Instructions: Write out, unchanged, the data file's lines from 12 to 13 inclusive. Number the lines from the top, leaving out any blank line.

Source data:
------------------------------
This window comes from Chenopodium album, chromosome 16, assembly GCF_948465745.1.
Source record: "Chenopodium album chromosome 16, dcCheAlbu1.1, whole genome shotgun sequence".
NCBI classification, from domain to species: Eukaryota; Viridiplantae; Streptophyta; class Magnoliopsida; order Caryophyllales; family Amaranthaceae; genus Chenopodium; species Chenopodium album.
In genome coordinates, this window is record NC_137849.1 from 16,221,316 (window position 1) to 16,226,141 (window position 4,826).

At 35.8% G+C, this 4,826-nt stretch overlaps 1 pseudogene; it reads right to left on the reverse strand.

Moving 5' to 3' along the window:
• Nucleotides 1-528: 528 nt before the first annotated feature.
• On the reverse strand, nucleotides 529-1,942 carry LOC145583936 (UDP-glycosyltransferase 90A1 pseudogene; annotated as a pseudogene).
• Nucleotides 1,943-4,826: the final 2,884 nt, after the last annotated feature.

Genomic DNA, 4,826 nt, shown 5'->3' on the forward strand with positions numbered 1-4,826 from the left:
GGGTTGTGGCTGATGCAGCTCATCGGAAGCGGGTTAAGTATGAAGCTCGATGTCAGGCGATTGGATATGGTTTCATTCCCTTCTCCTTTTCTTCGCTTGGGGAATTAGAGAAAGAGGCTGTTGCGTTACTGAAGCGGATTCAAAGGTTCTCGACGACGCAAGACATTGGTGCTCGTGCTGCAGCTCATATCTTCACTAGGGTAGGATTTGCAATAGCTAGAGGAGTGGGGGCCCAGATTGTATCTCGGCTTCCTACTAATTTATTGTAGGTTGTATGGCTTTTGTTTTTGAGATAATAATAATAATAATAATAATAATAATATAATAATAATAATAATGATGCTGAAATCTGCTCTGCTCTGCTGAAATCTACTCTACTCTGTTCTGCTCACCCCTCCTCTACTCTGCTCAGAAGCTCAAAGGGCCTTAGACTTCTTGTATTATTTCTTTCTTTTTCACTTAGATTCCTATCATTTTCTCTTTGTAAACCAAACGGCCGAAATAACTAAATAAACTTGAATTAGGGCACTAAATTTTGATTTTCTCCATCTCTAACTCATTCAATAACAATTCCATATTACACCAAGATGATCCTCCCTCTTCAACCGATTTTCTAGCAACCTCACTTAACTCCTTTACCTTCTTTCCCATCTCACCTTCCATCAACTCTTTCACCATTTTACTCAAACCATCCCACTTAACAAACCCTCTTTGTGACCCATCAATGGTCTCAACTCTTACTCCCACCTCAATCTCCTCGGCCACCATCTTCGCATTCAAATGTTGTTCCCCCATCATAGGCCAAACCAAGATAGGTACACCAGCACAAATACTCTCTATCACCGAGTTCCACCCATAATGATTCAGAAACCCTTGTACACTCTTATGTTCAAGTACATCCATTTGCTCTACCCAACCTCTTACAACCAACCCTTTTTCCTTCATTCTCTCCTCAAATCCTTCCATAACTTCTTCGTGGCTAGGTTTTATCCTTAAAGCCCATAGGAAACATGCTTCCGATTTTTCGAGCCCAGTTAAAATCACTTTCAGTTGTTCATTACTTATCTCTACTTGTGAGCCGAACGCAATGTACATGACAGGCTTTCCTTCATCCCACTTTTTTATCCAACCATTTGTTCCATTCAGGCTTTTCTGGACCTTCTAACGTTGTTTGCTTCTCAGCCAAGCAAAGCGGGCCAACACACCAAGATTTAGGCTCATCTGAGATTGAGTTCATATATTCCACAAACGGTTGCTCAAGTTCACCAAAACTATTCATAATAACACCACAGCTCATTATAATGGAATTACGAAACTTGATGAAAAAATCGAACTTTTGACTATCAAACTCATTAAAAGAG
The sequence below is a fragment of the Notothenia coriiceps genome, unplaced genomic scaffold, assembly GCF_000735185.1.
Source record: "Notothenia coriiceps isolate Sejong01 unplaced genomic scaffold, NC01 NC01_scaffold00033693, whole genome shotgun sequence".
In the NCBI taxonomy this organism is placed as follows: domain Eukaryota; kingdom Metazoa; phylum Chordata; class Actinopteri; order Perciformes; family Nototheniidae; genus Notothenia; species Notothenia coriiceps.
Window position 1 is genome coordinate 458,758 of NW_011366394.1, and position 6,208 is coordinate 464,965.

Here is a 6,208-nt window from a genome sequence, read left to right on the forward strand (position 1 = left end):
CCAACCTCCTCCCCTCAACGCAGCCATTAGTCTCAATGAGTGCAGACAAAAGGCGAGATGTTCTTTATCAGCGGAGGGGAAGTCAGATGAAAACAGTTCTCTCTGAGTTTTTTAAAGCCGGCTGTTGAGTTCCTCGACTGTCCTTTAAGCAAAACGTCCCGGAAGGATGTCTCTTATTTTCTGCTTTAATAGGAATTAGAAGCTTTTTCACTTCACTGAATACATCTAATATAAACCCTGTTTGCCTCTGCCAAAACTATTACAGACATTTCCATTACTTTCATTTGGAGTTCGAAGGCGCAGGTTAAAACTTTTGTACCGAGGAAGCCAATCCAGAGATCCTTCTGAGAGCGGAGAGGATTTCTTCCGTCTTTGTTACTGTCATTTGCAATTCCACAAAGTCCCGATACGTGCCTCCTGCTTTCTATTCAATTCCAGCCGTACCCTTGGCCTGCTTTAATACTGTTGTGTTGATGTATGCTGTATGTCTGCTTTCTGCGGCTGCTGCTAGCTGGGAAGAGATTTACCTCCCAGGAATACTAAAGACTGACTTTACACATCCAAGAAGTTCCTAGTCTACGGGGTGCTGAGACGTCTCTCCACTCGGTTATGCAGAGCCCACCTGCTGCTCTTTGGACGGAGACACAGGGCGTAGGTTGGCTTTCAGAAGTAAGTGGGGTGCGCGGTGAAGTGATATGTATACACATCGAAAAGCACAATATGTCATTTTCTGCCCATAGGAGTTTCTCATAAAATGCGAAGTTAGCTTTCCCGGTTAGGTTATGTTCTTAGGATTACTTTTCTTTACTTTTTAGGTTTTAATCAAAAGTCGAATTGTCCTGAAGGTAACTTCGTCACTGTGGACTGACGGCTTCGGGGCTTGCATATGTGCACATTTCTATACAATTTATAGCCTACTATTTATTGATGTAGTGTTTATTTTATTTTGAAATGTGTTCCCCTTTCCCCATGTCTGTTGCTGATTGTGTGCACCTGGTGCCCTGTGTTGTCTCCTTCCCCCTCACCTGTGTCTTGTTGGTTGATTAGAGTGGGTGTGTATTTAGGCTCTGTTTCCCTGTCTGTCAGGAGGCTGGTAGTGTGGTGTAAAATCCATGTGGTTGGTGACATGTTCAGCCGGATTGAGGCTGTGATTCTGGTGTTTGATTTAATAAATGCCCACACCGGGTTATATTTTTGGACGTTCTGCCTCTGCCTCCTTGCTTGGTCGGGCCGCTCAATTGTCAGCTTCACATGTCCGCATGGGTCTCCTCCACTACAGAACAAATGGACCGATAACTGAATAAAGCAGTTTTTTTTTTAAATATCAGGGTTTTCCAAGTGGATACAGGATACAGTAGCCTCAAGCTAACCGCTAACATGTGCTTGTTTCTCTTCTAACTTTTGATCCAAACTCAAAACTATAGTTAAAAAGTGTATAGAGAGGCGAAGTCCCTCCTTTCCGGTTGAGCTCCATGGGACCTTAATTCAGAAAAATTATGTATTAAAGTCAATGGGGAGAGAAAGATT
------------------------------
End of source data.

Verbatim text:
The sequence below is a fragment of the Notothenia coriiceps genome, unplaced genomic scaffold, assembly GCF_000735185.1.
Source record: "Notothenia coriiceps isolate Sejong01 unplaced genomic scaffold, NC01 NC01_scaffold00033693, whole genome shotgun sequence".